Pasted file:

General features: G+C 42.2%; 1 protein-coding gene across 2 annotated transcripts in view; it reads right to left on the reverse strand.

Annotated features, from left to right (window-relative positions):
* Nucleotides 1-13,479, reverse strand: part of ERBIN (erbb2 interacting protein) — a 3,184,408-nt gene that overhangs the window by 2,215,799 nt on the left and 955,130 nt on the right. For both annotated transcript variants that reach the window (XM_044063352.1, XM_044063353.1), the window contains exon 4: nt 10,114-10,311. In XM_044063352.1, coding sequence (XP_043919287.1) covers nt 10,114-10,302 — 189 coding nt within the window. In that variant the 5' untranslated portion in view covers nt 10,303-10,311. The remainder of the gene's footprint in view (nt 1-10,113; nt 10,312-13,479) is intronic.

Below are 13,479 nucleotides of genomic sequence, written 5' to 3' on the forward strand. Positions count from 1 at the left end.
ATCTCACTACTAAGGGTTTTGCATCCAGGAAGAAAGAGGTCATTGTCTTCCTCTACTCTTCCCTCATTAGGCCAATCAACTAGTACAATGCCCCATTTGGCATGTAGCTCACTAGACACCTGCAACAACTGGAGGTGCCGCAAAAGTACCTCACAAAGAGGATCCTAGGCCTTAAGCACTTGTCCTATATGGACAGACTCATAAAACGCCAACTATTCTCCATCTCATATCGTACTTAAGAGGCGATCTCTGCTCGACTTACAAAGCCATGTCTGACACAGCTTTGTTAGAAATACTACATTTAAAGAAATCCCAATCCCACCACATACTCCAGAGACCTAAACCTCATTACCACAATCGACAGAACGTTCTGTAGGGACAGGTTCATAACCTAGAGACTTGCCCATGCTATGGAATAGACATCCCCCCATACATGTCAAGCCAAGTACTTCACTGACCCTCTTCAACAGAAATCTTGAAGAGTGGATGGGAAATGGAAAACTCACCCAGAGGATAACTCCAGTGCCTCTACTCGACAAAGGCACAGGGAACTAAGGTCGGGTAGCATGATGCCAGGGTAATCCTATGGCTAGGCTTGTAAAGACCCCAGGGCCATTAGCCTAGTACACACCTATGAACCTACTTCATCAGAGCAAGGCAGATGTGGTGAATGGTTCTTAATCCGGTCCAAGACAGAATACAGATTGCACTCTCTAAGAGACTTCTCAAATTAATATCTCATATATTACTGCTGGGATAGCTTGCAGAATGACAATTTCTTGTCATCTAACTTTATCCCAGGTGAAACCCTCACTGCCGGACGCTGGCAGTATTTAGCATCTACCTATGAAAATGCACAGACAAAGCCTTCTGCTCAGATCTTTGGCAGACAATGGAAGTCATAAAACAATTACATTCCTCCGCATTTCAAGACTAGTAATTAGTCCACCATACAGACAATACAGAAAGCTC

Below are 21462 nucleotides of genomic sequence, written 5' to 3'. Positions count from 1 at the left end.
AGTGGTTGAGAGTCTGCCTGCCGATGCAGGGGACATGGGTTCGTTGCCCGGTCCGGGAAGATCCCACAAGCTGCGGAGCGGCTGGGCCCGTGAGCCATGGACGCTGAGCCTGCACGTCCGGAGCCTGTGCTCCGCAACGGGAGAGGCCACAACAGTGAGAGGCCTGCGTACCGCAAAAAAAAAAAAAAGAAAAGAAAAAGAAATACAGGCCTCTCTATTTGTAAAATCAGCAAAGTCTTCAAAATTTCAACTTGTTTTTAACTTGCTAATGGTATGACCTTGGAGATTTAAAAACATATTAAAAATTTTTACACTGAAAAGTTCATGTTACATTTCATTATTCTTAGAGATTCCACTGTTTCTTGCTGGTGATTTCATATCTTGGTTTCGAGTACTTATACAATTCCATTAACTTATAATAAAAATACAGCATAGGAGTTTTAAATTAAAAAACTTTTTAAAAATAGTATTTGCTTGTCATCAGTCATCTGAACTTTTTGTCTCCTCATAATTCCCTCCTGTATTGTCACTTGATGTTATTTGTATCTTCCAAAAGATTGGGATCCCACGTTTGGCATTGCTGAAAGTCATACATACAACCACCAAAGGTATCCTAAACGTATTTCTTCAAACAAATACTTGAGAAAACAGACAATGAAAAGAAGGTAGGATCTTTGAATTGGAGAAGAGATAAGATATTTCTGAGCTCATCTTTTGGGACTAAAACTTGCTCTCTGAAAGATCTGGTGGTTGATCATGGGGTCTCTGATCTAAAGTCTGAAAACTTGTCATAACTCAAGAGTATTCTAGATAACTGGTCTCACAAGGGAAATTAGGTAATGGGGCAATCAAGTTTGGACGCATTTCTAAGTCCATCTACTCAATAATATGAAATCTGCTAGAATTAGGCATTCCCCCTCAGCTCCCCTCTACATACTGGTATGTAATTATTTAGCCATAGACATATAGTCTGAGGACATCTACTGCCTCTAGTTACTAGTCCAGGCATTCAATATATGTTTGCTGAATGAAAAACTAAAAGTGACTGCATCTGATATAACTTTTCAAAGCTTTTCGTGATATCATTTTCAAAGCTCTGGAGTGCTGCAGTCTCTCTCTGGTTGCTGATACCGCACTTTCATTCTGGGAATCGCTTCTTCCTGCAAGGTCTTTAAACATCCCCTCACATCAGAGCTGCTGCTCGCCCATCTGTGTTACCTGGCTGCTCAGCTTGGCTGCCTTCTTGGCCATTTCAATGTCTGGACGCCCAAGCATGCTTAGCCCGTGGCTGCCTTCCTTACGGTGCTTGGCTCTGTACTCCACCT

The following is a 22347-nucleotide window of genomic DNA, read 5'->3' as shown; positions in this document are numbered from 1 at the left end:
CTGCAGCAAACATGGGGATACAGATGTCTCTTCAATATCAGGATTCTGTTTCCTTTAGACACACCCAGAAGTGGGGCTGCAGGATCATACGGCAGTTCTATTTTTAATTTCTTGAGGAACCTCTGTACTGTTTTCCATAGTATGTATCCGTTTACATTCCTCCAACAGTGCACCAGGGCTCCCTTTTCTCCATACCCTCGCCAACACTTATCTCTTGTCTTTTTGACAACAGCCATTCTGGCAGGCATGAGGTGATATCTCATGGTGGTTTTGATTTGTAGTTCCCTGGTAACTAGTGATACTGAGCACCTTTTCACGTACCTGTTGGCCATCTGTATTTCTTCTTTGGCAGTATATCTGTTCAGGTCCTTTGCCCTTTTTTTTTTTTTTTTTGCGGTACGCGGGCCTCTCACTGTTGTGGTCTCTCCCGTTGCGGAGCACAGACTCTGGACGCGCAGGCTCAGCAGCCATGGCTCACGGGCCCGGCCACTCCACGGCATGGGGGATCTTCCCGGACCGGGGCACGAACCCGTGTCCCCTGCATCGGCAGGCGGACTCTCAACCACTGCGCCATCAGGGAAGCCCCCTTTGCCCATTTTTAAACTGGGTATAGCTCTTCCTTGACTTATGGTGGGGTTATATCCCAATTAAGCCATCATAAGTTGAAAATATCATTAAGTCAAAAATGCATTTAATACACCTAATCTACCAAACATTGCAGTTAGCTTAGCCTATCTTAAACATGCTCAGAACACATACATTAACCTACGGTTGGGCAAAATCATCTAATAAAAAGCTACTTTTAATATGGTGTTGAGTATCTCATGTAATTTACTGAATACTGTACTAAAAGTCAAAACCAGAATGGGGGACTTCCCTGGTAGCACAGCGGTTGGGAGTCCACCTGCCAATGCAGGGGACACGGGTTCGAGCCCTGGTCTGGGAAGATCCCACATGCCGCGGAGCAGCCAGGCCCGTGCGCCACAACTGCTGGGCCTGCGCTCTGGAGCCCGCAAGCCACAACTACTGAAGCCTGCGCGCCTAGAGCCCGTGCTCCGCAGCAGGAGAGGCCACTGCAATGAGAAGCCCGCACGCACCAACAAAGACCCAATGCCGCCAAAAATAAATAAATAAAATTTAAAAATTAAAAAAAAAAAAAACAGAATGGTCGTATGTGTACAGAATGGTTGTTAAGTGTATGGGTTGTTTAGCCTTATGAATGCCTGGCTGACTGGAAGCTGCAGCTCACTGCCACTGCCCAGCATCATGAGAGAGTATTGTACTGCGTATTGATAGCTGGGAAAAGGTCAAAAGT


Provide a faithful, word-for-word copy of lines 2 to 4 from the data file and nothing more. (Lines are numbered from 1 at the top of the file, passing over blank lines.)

Annotated features, from left to right (window-relative positions):
* Nucleotides 1-13,479, reverse strand: part of ERBIN (erbb2 interacting protein) — a 3,184,408-nt gene that overhangs the window by 2,215,799 nt on the left and 955,130 nt on the right. For both annotated transcript variants that reach the window (XM_044063352.1, XM_044063353.1), the window contains exon 4: nt 10,114-10,311. In XM_044063352.1, coding sequence (XP_043919287.1) covers nt 10,114-10,302 — 189 coding nt within the window. In that variant the 5' untranslated portion in view covers nt 10,303-10,311. The remainder of the gene's footprint in view (nt 1-10,113; nt 10,312-13,479) is intronic.

Below are 13,479 nucleotides of genomic sequence, written 5' to 3' on the forward strand. Positions count from 1 at the left end.